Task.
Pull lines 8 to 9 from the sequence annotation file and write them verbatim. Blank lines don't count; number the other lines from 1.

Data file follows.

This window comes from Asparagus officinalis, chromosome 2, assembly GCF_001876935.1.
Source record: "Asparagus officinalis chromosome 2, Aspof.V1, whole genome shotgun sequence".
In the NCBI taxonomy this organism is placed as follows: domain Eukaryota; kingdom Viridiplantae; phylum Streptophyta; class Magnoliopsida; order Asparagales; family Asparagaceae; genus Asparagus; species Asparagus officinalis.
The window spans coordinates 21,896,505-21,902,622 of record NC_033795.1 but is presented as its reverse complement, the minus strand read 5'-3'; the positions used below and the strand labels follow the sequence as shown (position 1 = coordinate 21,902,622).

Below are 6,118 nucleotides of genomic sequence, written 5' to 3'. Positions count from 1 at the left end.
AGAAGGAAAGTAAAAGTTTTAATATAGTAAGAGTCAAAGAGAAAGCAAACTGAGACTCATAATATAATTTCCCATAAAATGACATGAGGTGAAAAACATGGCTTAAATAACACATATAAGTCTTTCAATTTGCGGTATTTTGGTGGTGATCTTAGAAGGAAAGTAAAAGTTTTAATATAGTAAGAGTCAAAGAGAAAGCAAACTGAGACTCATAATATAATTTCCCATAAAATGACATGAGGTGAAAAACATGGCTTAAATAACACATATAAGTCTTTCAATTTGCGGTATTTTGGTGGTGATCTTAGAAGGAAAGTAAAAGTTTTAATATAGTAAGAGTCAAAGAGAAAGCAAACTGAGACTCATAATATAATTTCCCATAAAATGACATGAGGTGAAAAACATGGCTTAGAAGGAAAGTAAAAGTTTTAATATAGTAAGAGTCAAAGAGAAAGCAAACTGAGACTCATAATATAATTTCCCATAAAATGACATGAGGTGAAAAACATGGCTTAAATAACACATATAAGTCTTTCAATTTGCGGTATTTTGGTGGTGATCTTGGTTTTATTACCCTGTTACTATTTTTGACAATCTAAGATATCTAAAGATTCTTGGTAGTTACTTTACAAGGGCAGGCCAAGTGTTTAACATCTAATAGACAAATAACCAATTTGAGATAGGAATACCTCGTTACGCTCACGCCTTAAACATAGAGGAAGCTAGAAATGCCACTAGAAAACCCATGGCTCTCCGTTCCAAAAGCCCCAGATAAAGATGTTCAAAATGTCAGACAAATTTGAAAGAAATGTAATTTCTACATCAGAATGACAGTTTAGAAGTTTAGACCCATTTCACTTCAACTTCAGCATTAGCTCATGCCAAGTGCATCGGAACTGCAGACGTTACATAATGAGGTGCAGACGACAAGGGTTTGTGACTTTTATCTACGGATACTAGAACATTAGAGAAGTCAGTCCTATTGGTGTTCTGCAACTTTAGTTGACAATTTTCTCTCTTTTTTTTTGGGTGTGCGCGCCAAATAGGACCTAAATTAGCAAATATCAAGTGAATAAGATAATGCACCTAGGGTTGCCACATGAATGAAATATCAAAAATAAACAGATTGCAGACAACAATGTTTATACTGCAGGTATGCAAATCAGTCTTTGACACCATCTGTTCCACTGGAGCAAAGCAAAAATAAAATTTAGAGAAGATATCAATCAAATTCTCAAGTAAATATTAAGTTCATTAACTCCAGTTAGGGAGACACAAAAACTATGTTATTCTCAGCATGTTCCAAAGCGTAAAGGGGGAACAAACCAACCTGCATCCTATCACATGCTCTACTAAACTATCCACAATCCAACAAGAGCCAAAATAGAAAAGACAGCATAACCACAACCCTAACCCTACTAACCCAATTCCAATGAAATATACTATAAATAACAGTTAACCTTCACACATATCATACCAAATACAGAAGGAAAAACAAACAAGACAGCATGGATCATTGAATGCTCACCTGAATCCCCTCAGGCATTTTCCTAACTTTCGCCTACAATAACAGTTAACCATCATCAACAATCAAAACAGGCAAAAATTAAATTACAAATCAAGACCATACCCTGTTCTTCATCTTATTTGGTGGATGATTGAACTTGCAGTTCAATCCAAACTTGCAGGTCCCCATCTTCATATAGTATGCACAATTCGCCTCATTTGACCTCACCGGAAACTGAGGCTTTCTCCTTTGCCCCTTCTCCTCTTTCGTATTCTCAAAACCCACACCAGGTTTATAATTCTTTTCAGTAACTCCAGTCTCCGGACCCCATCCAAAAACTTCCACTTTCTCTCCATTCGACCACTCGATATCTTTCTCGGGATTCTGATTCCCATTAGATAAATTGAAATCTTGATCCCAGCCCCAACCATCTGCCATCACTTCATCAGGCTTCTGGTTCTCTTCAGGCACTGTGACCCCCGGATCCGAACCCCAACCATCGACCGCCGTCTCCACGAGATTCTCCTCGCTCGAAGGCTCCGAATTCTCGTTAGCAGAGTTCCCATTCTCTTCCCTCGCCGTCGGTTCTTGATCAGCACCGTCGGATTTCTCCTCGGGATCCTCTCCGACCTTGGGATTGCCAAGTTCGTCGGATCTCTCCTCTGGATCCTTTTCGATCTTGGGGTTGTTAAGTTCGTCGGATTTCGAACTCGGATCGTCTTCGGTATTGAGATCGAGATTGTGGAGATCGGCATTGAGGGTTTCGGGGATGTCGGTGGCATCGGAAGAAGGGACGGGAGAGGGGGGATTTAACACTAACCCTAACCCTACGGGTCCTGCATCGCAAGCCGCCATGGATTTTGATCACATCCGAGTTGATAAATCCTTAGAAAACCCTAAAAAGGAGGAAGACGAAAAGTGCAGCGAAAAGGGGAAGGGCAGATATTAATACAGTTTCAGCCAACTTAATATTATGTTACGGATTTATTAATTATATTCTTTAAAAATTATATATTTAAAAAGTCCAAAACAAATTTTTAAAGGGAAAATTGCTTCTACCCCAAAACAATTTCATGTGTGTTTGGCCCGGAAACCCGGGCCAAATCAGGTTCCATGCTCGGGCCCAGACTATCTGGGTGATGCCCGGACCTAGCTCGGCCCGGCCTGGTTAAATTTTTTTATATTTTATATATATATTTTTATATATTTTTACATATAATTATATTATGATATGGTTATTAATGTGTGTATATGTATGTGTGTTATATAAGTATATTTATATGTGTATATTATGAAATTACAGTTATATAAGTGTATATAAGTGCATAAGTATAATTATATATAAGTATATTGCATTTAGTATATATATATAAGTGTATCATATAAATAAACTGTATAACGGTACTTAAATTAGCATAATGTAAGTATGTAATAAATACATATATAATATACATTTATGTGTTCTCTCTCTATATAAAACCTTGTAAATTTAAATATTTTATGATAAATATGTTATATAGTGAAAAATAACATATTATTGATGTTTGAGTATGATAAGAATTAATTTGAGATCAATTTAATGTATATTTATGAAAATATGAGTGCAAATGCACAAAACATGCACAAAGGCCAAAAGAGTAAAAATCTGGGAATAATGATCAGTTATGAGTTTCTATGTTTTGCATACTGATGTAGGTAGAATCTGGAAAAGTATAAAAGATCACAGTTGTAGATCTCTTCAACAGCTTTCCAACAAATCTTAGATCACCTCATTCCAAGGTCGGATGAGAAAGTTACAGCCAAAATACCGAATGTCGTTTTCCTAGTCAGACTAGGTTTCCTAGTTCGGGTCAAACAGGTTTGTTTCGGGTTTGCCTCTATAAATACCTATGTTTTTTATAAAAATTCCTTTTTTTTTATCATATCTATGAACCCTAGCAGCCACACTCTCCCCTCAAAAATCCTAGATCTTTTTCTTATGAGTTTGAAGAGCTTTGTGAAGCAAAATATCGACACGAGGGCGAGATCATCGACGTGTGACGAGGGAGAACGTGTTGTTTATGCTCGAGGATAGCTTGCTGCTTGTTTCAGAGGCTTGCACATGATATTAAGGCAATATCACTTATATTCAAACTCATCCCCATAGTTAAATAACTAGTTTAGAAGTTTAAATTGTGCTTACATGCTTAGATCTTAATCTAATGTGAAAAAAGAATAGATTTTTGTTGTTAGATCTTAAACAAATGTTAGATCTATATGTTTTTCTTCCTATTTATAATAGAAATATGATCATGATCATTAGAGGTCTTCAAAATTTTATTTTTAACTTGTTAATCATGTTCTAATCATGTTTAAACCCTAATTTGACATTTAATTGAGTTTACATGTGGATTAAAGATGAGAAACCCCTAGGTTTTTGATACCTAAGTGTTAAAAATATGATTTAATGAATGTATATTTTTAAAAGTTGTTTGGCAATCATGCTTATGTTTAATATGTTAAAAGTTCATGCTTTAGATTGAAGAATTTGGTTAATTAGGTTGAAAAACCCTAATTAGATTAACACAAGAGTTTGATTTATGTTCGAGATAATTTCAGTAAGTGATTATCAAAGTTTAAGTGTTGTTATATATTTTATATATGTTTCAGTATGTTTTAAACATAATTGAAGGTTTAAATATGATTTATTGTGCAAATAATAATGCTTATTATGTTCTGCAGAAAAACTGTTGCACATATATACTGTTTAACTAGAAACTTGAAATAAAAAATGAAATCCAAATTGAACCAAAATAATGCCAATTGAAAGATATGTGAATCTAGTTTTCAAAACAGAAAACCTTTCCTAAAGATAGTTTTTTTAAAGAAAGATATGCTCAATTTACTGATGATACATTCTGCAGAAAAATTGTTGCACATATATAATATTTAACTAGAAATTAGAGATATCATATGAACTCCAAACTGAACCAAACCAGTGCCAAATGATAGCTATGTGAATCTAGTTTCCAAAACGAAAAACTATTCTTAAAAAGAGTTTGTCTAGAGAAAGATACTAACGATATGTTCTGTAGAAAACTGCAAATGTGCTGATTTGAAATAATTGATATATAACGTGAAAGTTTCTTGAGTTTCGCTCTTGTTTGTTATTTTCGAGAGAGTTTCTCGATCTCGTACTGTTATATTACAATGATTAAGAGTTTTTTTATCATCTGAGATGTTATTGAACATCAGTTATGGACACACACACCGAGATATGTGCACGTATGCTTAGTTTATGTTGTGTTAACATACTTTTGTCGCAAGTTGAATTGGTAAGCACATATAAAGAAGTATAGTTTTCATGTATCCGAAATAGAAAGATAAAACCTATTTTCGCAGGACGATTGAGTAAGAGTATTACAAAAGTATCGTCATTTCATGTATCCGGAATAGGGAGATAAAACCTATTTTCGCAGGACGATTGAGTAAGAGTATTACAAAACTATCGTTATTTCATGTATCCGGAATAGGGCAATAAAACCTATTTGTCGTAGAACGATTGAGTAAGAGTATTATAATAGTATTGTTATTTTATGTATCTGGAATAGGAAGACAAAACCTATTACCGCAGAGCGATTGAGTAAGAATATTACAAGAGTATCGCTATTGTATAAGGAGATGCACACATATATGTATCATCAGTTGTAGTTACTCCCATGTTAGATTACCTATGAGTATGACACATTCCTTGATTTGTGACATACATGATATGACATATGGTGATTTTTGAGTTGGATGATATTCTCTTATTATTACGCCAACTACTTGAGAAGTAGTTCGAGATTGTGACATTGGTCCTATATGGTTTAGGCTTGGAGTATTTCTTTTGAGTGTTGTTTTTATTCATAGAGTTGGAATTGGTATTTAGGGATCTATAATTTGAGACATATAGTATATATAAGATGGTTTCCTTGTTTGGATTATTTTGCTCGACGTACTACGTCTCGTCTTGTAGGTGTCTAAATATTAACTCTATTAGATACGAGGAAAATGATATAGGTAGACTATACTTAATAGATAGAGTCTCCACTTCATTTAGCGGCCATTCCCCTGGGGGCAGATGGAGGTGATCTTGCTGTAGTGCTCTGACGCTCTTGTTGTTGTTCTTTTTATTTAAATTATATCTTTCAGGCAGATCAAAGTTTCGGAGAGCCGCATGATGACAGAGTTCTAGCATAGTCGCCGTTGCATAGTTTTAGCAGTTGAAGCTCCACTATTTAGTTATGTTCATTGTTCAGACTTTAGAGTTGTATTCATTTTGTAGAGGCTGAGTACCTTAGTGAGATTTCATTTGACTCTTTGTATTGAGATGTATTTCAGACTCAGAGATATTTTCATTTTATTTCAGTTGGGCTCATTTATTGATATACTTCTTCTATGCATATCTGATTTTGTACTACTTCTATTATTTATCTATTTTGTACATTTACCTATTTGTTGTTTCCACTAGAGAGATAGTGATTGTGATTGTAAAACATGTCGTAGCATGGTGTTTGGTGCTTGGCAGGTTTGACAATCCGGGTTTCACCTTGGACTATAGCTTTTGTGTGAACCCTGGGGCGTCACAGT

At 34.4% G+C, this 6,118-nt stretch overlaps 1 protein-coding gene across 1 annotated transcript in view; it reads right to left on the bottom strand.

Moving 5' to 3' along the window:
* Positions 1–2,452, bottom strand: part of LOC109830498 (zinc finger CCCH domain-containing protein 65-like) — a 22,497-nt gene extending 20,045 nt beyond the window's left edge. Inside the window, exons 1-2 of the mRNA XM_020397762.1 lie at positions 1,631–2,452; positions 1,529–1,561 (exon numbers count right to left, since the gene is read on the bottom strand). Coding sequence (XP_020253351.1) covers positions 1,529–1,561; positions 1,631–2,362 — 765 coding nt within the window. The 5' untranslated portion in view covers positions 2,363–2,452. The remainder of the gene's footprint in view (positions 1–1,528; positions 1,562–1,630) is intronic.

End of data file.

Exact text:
Moving 5' to 3' along the window:
* Positions 1–2,452, bottom strand: part of LOC109830498 (zinc finger CCCH domain-containing protein 65-like) — a 22,497-nt gene extending 20,045 nt beyond the window's left edge. Inside the window, exons 1-2 of the mRNA XM_020397762.1 lie at positions 1,631–2,452; positions 1,529–1,561 (exon numbers count right to left, since the gene is read on the bottom strand). Coding sequence (XP_020253351.1) covers positions 1,529–1,561; positions 1,631–2,362 — 765 coding nt within the window. The 5' untranslated portion in view covers positions 2,363–2,452. The remainder of the gene's footprint in view (positions 1–1,528; positions 1,562–1,630) is intronic.